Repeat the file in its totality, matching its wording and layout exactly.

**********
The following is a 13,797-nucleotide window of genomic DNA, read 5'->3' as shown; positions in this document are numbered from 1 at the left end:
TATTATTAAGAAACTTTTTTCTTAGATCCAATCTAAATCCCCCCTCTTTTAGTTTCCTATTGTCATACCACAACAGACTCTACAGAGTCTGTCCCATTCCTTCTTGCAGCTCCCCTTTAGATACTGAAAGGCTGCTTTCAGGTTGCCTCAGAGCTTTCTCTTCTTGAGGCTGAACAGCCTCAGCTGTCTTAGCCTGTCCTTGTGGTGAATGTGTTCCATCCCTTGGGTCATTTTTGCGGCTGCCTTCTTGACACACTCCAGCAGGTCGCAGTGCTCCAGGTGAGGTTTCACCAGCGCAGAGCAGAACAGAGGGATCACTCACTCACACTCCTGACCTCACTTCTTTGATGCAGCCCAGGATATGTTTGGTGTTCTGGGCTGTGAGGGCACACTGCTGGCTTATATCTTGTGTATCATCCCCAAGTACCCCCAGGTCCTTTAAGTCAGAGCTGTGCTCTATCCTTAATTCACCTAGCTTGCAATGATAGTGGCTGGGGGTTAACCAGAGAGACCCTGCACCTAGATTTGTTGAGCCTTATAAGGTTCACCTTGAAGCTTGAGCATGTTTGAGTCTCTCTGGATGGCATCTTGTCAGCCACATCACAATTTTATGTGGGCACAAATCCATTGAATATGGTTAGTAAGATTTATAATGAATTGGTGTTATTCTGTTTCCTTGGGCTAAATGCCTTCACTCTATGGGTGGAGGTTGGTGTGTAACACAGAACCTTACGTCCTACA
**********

The following is a 13,797-nucleotide window of genomic DNA, read 5'->3' as shown; positions in this document are numbered from 1 at the left end:
TATTATTAAGAAACTTTTTTCTTAGATCCAATCTAAATCCCCCCTCTTTTAGTTTCCTATTGTCATACCACAACAGACTCTACAGAGTCTGTCCCATTCCTTCTTGCAGCTCCCCTTTAGATACTGAAAGGCTGCTTTCAGGTTGCCTCAGAGCTTTCTCTTCTTGAGGCTGAACAGCCTCAGCTGTCTTAGCCTGTCCTTGTGGTGAATGTGTTCCATCCCTTGGGTCATTTTTGCGGCTGCCTTCTTGACACACTCCAGCAGGTCGCAGTGCTCCAGGTGAGGTTTCACCAGCGCAGAGCAGAACAGAGGGATCACTCACTCACACTCCTGACCTCACTTCTTTGATGCAGCCCAGGATATGTTTGGTGTTCTGGGCTGTGAGGGCACACTGCTGGCTTATATCTTGTGTATCATCCCCAAGTACCCCCAGGTCCTTTAAGTCAGAGCTGTGCTCTATCCTTAATTCACCTAGCTTGCAATGATAGTGGCTGGGGGTTAACCAGAGAGACCCTGCACCTAGATTTGTTGAGCCTTATAAGGTTCACCTTGAAGCTTGAGCATGTTTGAGTCTCTCTGGATGGCATCTTGTCAGCCACATCACAATTTTATGTGGGCACAAATCCATTGAATATGGTTAGTAAGATTTATAATGAATTGGTGTTATTCTGTTTCCTTGGGCTAAATGCCTTCACTCTATGGGTGGAGGTTGGTGTGTAACACAGAACCTTACGTCCTACA